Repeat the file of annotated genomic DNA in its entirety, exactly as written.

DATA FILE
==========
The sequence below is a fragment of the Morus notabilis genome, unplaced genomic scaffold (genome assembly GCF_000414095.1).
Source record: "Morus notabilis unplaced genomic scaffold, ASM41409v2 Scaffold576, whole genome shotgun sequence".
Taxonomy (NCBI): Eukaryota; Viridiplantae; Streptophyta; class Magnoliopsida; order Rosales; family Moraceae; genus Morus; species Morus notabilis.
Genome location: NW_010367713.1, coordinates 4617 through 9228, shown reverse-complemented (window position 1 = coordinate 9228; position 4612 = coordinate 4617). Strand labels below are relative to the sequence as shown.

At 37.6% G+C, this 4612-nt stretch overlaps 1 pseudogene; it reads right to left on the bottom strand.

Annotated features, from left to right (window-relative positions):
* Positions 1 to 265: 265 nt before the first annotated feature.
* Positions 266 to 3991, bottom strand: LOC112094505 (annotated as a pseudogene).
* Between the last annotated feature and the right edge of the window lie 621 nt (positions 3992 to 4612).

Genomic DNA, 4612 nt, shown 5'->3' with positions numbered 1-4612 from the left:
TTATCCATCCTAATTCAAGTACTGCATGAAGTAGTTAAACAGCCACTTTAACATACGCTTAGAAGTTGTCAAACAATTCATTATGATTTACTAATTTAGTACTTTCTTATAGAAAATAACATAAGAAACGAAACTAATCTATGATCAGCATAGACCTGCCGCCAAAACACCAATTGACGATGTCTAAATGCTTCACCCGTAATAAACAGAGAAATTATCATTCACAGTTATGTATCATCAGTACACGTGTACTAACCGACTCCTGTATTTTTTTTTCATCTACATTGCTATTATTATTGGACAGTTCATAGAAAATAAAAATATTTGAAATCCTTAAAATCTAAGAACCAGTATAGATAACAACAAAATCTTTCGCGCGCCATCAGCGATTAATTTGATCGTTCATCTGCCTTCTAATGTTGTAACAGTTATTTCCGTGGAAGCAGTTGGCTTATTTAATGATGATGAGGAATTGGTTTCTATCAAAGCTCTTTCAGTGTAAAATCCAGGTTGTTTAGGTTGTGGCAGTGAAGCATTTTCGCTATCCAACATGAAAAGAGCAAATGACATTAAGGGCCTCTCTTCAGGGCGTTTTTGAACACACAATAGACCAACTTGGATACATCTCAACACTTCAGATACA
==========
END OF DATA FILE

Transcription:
The sequence below is a fragment of the Morus notabilis genome, unplaced genomic scaffold (genome assembly GCF_000414095.1).
Source record: "Morus notabilis unplaced genomic scaffold, ASM41409v2 Scaffold576, whole genome shotgun sequence".
Taxonomy (NCBI): Eukaryota; Viridiplantae; Streptophyta; class Magnoliopsida; order Rosales; family Moraceae; genus Morus; species Morus notabilis.
Genome location: NW_010367713.1, coordinates 4617 through 9228, shown reverse-complemented (window position 1 = coordinate 9228; position 4612 = coordinate 4617). Strand labels below are relative to the sequence as shown.

At 37.6% G+C, this 4612-nt stretch overlaps 1 pseudogene; it reads right to left on the bottom strand.

Annotated features, from left to right (window-relative positions):
* Positions 1 to 265: 265 nt before the first annotated feature.
* Positions 266 to 3991, bottom strand: LOC112094505 (annotated as a pseudogene).
* Between the last annotated feature and the right edge of the window lie 621 nt (positions 3992 to 4612).

Genomic DNA, 4612 nt, shown 5'->3' with positions numbered 1-4612 from the left:
TTATCCATCCTAATTCAAGTACTGCATGAAGTAGTTAAACAGCCACTTTAACATACGCTTAGAAGTTGTCAAACAATTCATTATGATTTACTAATTTAGTACTTTCTTATAGAAAATAACATAAGAAACGAAACTAATCTATGATCAGCATAGACCTGCCGCCAAAACACCAATTGACGATGTCTAAATGCTTCACCCGTAATAAACAGAGAAATTATCATTCACAGTTATGTATCATCAGTACACGTGTACTAACCGACTCCTGTATTTTTTTTTCATCTACATTGCTATTATTATTGGACAGTTCATAGAAAATAAAAATATTTGAAATCCTTAAAATCTAAGAACCAGTATAGATAACAACAAAATCTTTCGCGCGCCATCAGCGATTAATTTGATCGTTCATCTGCCTTCTAATGTTGTAACAGTTATTTCCGTGGAAGCAGTTGGCTTATTTAATGATGATGAGGAATTGGTTTCTATCAAAGCTCTTTCAGTGTAAAATCCAGGTTGTTTAGGTTGTGGCAGTGAAGCATTTTCGCTATCCAACATGAAAAGAGCAAATGACATTAAGGGCCTCTCTTCAGGGCGTTTTTGAACACACAATAGACCAACTTGGATACATCTCAACACTTCAGATACA